There are currently two ultra-high-performance graphics cards in the RADEON X1000 family: the mighty RADEON X1800 XT 512MB with its sky-high operating frequencies and the less powerful RADEON X1800 XL. Here’s a short list of the characteristics of the latter card: like the senior model, the RADEON X1800 XL uses the new-generation R520 chip as the graphics processing unit. The micro-architecture of this future-anticipating GPU was specially developed for very fast execution of complex pixel shaders and our theoretical tests showed that the R520 (the world’s first GPU to be manufactured on 0.09-micron tech process, by the way) is really the most efficient at processing complex shaders as well as shaders with dynamic branching (for details see our article called ATI RADEON X1000: Brand-New Graphics Architecture from ATI Explored). ATI’s new chip can also work with FSAA and HDR simultaneously and incorporates an advanced video-processor Avivo which provides hardware acceleration for H.264 video decoding. So this GPU is currently the most advanced from the technological standpoint.
The graphics card did well in real-life applications, too. The clock rates of the RADEON X1800 XL are not very high, just 500/500 (1000) MHz for the graphics core and memory, respectively, but the new architecture, particularly the unique ring-bus memory controller, delivered high performance in current games, especially in pixel-shader-heavy ones like Splinter Cell: Chaos Theory, F.E.A.R., Battlefield 2 and others. However, while the RADEON X1800 XT 512MB was the world’s fastest graphics card on the day of its announcement (the GeForce 7800 GTX 512 has become the new king since, as you know from our review called NVIDIA GeForce 7800 GTX 512: Faster, Higher, Stronger!), the RADEON X1800 XL could not be called the best in its price category (for details see our review called ATI RADEON X1800 XT and XL Performance: Crushing NVIDIA's 7800?). In some cases it was even inferior to the NVIDIA GeForce 7800 GT where ATI’s solution had been traditionally strong, i.e. in FSAA modes, despite the more advanced memory controller with the ring-bus topology. The imperfect Catalyst driver suite was one of the reasons for that discomfiture. Also because of the inefficient and long-criticized OpenGL driver, the new graphics cards from ATI turned to be slow in OpenGL applications like Doom 3, The Chronicles of Riddick, Pacific Fighters, etc.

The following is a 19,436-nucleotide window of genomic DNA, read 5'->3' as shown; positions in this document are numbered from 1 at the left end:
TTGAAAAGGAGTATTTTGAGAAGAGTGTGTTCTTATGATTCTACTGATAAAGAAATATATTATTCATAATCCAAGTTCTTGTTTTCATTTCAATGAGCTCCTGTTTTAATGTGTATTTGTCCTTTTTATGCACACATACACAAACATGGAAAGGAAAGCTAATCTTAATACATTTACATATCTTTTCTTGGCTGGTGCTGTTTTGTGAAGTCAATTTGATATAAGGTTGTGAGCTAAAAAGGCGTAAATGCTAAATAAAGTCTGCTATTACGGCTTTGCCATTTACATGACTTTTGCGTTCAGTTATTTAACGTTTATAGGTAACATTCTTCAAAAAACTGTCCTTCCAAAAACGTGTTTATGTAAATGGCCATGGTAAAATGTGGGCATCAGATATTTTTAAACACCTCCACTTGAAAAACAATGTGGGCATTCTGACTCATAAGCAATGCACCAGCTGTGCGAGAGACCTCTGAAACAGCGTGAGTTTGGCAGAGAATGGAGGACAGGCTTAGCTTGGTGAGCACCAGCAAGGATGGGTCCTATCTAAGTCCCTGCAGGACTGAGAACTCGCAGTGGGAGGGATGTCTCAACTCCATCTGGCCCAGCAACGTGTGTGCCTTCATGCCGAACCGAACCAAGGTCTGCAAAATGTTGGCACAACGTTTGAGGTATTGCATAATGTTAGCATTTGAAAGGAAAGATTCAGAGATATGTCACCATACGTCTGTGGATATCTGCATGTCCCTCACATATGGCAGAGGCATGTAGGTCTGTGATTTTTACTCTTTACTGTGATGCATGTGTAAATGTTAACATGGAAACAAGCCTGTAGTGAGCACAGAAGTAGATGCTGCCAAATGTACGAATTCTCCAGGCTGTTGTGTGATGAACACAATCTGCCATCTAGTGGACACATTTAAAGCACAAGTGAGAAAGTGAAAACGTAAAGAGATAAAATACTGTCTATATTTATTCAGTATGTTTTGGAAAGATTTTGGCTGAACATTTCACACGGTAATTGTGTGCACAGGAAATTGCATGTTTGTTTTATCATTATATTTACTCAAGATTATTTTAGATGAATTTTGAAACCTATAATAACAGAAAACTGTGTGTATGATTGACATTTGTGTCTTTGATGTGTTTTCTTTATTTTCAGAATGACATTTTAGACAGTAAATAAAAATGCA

It is possible that the new version of the driver suite released today (it’s now ATI Catalyst 5.12) will help solve the performance-related problems of the RADEON X1800 XL in some games. We took a Sapphire RADEON X1800 XL as the test sample – this card is going to represent the ATI side today.